- certreq -retrieve <request id> example.cer
    - certreq -accept demo-em02.cer

Step 8: Export the certificate from the Windows Certificate Store
    - On the Kerio mailserver, start mmc.exe
    - Add the Certificates MMC (computer, local machine)
    - Browse to Certificates (Local Computer) | Personal | Certificates
    - Select the newly issued certificate (server authentication)
    - Right click and select All Tasks | Export
    - Select "Yes, export the private key"
    - Select the following options:
    Personal Information Exchange - PKCS # 12
    Include all certificates in the certification path if possible
    Export all extended properties
    - Provide a password
    - Provide a filename, e.g. example.pfx
    - Export the file into the c:\certreq directory
    - Repeat the process above, exporting the certificate again, but this time without the private keys in base-64 format (filename: example.crt)

Step 9: Convert the pfx file into .crt and .key files (PKCS#12 to RSA format)
Source: iewarticle&kbarticleid=80
    -On the Kerio mailserver, download the SSL Certificate utility
    - Extract the zipfile to c:\certreq\sslcert
    - Copy c:\certreq\example.crt to c:\certreq\sslcert\example.crt
    - Copy c:\certreq\example.pfx to c:\certreq\sslcert\example.pfx
    - Execute c:\certreq\sslcert\openssl.exe.
    - Issue the following command: pkcs12 -in example.pfx -nocerts -out example.pem.
    - You will need to supply the password used when you created the Personal Information Exchange file during the export.
    - After supplying the password, you will then be asked to create and verify a "PEM pass phrase". You will need to supply this pass phrase in order to convert the "PEM file" to a KEY file. This pass phrase will be used only once, and is not relevant after the key file has been created.
    - At this point you will have a new file in the same directory called example.pem.
    - Type the following command: rsa -in example.pem -out example.key.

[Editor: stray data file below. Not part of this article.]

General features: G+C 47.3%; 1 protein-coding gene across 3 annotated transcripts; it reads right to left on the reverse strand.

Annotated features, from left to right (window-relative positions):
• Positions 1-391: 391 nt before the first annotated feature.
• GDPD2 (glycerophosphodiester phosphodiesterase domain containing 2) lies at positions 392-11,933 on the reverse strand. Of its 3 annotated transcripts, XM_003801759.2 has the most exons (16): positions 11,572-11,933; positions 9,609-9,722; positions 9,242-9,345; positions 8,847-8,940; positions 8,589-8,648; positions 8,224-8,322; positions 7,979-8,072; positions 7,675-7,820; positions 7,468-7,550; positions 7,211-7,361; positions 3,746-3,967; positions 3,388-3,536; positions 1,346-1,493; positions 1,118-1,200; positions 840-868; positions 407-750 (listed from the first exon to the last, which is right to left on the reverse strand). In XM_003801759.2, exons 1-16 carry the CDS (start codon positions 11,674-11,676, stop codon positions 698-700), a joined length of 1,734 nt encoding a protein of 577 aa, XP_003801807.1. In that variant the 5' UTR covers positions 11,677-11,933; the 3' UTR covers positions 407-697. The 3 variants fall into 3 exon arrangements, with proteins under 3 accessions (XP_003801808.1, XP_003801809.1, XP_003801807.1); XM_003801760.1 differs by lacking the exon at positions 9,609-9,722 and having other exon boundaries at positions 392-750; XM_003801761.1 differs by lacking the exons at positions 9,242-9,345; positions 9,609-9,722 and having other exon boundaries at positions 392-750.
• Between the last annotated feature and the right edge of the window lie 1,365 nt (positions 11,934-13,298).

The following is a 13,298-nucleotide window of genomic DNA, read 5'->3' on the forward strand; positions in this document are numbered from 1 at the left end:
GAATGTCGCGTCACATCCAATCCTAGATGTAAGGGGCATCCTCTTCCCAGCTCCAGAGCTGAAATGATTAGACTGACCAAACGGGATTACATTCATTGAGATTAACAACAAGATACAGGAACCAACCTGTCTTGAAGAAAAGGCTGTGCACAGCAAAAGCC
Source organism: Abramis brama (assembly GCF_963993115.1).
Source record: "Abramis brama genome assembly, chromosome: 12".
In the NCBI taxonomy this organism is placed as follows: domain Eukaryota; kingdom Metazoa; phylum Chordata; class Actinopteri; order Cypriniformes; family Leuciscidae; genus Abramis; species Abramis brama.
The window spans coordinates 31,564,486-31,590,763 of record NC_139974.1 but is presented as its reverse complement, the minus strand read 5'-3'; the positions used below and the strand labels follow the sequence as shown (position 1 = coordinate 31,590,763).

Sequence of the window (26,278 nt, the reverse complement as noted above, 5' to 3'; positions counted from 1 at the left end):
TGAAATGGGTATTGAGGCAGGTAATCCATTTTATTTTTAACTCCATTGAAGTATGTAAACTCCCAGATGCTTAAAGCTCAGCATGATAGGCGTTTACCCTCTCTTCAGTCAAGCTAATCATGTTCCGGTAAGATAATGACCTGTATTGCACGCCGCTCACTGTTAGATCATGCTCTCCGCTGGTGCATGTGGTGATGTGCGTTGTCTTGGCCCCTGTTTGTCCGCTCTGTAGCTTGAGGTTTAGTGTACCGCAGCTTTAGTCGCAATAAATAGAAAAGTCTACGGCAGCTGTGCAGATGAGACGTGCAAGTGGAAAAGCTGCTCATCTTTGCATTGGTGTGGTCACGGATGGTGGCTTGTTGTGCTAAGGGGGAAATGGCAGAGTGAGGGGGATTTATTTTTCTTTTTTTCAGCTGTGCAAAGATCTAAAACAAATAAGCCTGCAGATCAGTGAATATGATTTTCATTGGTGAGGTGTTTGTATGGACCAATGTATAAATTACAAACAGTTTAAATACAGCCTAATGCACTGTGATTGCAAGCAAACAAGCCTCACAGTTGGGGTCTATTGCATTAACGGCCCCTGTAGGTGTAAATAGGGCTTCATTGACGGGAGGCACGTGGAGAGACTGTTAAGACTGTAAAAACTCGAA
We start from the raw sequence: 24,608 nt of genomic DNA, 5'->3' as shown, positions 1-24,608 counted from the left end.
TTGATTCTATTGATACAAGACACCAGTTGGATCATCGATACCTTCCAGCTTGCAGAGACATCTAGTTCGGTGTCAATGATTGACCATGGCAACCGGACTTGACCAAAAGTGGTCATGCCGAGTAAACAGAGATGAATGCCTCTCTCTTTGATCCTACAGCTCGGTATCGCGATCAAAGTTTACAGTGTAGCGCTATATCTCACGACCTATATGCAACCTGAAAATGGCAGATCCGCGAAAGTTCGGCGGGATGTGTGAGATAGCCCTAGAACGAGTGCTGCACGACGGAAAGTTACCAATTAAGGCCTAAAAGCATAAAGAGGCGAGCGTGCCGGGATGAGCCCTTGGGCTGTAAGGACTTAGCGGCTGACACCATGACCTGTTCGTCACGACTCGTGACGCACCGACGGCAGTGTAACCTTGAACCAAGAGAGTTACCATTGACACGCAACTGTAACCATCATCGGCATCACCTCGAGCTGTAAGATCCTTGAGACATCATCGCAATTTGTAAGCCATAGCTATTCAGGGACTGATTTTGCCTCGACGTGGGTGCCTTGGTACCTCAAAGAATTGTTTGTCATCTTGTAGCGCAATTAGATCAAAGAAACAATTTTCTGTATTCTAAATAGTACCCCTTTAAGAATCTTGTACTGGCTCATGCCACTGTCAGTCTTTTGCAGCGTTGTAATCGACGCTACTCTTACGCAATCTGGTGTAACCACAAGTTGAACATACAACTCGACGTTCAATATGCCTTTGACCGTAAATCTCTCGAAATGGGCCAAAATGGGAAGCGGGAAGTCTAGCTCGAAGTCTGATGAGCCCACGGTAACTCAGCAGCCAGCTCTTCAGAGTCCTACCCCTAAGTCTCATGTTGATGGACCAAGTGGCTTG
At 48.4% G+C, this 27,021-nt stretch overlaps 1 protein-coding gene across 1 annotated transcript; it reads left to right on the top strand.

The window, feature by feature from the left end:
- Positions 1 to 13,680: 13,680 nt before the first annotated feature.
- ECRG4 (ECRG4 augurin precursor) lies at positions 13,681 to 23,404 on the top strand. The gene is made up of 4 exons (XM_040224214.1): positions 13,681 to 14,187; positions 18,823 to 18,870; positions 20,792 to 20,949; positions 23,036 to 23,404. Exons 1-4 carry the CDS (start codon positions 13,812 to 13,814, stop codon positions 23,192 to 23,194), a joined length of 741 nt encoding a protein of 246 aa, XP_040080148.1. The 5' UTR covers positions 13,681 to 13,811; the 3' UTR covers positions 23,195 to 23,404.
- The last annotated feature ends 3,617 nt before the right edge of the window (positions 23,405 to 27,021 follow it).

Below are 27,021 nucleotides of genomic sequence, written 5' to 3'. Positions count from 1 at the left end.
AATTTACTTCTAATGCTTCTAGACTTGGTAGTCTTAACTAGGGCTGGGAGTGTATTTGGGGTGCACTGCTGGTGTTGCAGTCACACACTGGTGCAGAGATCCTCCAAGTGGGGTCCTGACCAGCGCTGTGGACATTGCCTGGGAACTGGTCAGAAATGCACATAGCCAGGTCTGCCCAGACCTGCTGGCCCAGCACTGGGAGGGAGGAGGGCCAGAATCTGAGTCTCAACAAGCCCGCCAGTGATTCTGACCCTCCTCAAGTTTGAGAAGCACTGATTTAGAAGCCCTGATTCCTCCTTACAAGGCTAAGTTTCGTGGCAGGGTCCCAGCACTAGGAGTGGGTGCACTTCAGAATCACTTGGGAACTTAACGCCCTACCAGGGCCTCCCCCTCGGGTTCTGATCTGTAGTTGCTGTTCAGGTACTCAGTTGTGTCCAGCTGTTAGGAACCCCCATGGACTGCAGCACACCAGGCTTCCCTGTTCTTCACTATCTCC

- After entering the "PEM pass phrase", the example.key file will be generated. You will no longer need the "PEM pass phrase".

Step 10: Import the certificate and key files into Kerio MailServer
    - Locate the /sslcert directory. The default location for each supported Operating System is provided below.
    OS X: /usr/local/kerio/mailserver
    Windows: C:/program files/kerio/mailserver
    Linux: /opt/kerio/mailserver
    - Copy the example.crt and example.key files into this directory.
    Restart Kerio MailServer
    - Connect to Kerio MailServer using the Administration console and go to the Configuration -> SSL Certificates dialog.
    - Select the new certificate and choose the option 'Set as active'.
    - Restart Kerio MailServer and the certificate and key should now be used by Kerio MailServer.

Step 11: Verify certificate
    - Using a browser, connect to https://<external webmail address of your Kerio server>
    There should not be a certificate error (provided that your CA is trusted by this computer)
    - Using a browser, connect to https://<internal name of your Kerio server>
    There should not be a certificate error (provided that your CA is trusted by this computer)

Kind regards,
Erik Cheizoo
eXcellence & Difference
The Netherlands

[Updated on: Thu, 27 August 2009 00:26]